For many months, Michele struggled with a reason for it all; and she resolved that their efforts would not be in vain. She felt sure there was a reason for that chance encounter with her old college friend. She knew deep down there was a reason for the move to Puerto Viejo, and surely there must also be a reason for the move back to the States after such a short period of time.
Perhaps the move back to the States was simply an opportunity to help raise the funds that are so desperately needed in order to keep El Puente afloat.
Michele set out on a mission. Her goal was to publish a book to serve in part as a fundraiser for El Puente. The first three months back in the States were spent compiling the stacks of newsletters she had sent back to family and friends during their stay in Puerto Viejo.
Soon, the Chronicles of the Jungle Mom: Notes from the Jungle manuscript was complete. It took another two months to work her way through the tedious proofing process with the publisher.
The book project was complete, but still, Michele did not feel her work was done. Two yard sales yielded a small profit and another donation, and then she began the task of contacting the 180 or so U.S. companies that are currently doing business in Costa Rica.
The idea was to solicit corporate donations. Michele would contact these corporations here in the United States, and the Stevens would contact the counterparts at their local offices throughout Costa Rica. Together, a miracle is waiting to happen.
The walls in Michele’s modest home are now covered with photographs of the indigenous ‘family’ she left behind. The faces of the BriBri people are forever in her memories and somehow, Michele knows that it is only a matter of time before she will return to Costa Rica. She keeps in touch with the Stevens and religiously reads their weekly newsletter to keep abreast of new events.
The Lord works in mysterious ways. Michele felt compelled to continue her research on the BriBri, and was soon led to another web site – One Human Tribe where she met photographer and film maker, Ken Herft, Jr.
As it turns out, Ken spent several years in southern Costa Rica, living and interacting with a BriBri curandero, or medicine man and his family, not far from El Puente’s home base. Michele was able to provide a connection between Ken and Barry and Nanci Stevens, and in March, 2006, Ken visited the region and brought the medicine man to El Puente to give a showing of his documentary, The Hidden People.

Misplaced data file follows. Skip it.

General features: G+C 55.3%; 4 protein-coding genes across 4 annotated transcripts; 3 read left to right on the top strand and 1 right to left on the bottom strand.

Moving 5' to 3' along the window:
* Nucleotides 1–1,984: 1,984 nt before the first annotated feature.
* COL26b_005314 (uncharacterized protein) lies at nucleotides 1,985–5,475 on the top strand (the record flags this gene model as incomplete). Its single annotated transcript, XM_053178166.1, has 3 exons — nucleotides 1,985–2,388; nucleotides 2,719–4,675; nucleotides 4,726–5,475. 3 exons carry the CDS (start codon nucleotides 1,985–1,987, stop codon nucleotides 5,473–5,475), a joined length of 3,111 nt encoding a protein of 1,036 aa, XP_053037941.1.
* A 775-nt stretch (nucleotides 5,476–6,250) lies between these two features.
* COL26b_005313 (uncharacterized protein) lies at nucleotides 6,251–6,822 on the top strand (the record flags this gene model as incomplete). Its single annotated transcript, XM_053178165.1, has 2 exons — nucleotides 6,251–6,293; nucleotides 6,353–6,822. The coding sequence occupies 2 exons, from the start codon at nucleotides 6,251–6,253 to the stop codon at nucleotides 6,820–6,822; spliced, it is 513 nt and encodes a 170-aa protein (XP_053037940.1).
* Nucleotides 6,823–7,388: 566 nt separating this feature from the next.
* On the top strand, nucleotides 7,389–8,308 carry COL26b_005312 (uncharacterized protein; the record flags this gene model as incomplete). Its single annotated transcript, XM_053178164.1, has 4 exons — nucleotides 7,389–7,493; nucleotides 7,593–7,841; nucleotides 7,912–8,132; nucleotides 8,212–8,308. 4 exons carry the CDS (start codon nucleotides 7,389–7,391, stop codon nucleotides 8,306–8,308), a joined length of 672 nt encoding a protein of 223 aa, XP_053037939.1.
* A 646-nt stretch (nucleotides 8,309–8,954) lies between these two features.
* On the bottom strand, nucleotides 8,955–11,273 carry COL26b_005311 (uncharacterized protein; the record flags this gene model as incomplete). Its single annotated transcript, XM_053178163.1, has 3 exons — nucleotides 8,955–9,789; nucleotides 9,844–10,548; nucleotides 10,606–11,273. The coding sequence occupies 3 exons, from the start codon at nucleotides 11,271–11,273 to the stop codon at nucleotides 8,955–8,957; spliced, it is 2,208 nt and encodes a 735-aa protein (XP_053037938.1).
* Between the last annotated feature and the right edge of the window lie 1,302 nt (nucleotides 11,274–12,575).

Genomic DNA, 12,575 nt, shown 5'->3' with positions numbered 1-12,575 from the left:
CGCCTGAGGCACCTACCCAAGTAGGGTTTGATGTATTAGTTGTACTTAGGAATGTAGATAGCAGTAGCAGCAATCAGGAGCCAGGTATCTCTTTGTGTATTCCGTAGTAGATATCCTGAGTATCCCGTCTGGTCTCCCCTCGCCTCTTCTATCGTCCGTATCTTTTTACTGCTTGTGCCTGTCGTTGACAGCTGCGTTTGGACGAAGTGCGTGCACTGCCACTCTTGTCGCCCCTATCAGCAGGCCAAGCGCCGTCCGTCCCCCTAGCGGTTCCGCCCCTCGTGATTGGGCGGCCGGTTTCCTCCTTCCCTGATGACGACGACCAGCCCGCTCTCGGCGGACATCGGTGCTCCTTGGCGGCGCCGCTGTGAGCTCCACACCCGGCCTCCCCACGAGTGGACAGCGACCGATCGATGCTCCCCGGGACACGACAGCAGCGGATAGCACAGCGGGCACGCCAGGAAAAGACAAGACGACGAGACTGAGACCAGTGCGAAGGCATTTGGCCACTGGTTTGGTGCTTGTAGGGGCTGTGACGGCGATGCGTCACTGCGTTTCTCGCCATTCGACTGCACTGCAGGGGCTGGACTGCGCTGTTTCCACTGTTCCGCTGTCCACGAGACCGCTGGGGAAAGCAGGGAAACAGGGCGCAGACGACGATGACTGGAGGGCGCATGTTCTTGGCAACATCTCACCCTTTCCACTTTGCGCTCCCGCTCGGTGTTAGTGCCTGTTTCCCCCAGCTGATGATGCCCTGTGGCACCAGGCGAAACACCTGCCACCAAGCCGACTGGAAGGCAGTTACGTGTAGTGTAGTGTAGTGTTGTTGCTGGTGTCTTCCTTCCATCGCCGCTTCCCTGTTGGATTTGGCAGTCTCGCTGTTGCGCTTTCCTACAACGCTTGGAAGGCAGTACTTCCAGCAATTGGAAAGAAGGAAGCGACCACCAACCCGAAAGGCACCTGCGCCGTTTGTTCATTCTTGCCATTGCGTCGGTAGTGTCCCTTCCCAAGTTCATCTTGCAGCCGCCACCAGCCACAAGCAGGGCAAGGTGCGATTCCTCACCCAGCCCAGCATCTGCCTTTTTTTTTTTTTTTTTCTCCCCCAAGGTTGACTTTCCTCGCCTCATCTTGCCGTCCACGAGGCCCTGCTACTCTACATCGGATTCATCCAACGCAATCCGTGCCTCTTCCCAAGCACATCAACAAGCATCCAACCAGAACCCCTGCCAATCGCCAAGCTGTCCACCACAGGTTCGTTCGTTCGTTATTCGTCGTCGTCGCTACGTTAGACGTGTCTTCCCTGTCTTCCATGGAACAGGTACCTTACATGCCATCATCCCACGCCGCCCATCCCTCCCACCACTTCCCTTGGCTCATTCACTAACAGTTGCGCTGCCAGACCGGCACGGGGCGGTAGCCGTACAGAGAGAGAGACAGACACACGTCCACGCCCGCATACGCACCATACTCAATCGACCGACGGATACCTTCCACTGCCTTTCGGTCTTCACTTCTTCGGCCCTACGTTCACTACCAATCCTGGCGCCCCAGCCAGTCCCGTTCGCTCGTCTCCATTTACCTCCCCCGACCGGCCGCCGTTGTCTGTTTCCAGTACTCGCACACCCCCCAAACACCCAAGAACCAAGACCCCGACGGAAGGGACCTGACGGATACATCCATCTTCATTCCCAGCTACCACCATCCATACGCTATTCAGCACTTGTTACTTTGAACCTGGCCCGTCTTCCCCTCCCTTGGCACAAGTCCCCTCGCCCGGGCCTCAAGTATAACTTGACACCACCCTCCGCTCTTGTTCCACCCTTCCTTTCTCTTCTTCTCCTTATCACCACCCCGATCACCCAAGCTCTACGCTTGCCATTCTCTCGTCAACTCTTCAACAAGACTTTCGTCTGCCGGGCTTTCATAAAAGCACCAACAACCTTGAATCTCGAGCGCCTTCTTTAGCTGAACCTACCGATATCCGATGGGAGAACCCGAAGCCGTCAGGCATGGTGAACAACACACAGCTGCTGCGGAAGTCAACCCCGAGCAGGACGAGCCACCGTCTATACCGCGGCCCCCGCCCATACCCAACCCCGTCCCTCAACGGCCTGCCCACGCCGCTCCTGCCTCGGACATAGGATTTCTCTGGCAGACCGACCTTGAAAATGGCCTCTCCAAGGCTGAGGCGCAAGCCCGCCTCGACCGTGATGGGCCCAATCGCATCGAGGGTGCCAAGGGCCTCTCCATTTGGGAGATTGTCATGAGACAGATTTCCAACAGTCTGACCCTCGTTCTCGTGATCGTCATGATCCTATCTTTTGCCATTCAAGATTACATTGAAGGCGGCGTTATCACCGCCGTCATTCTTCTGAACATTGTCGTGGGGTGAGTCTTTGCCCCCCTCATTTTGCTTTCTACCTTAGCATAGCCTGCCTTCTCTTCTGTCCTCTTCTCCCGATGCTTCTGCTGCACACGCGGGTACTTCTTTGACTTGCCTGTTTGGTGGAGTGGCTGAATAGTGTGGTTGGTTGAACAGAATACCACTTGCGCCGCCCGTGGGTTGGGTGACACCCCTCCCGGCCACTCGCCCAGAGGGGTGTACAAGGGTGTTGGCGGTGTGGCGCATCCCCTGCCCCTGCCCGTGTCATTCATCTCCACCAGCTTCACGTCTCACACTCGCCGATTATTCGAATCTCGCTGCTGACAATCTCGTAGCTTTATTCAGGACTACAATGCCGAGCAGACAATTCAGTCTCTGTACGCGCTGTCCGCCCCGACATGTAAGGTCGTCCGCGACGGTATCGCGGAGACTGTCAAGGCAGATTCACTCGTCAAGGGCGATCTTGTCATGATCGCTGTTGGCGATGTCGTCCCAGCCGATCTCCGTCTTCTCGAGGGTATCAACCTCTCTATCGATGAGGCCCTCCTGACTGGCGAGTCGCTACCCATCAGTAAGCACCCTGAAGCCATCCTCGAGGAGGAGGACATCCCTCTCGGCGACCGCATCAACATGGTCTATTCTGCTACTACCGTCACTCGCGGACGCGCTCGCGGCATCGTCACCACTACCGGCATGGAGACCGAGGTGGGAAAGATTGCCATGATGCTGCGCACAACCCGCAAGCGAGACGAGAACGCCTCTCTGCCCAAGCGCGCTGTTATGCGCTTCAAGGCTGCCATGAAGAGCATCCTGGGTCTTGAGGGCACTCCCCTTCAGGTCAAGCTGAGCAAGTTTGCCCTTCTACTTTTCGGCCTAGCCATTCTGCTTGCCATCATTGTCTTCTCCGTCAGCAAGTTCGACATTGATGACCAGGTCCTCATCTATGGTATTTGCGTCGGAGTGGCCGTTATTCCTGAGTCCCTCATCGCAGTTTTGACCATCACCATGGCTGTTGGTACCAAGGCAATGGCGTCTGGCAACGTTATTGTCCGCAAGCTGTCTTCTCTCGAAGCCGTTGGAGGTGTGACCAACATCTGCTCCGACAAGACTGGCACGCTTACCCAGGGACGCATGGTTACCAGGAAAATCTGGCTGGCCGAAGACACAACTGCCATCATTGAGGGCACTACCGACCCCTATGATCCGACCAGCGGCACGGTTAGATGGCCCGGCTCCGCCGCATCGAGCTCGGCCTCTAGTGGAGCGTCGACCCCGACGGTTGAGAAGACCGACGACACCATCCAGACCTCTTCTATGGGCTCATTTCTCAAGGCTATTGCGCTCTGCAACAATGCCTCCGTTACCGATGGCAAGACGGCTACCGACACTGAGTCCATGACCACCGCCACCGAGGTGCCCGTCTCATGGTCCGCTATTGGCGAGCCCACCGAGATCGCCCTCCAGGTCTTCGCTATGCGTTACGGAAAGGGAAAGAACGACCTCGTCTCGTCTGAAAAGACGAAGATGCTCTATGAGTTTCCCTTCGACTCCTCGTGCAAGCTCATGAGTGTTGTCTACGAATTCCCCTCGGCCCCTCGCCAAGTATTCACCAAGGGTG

After the film, the medicine man, Don Candido Morales Morales, spoke to the BriBri people regarding the importance of retaining their age old traditions, especially the medicinal cures and remedies.
In this culture, a curandero is held in the highest regard, and is treated with the utmost respect. This was a remarkable day, as a young man in the crowd took an interest in Don Candido’s touching speech, and is now training to be the next medicine man.
Also, since the day of the film debut at El Puente, a local merchant in Costa Rica donated a laptop computer to Don Candido, and he and his sons have begun the process of documenting the wealth of knowledge that was soon to be lost to the next generation.
Michele’s work is not done; she plans to one day be there to see the construction of the new facilities begin. In her mind’s eye, she can see clearly what it will look like.
There will be enlarged kitchen facilities, a craft area for the children, community shower facilities, and volunteer cabinas for those who wish to participate in the activities at El Puente.
The Lord has led Michele this far and she is confident that he will lead her even further in this endeavor. As quoted in the film, ‘What the Bleep?’ – How far are YOU willing to go?
Written by VIP Member Michele Kohan.
- Michele Kohan’s book is available at Amazon, please support her by buying her book here Chronicles of the Jungle Mom
- You can read more about El Puente here.
- We would ask you to please consider making a contribution to El Puente, which will make a difference.
Americans Living in Costa Rica. Michele Kohan’s story.
Article/Property ID Number 1070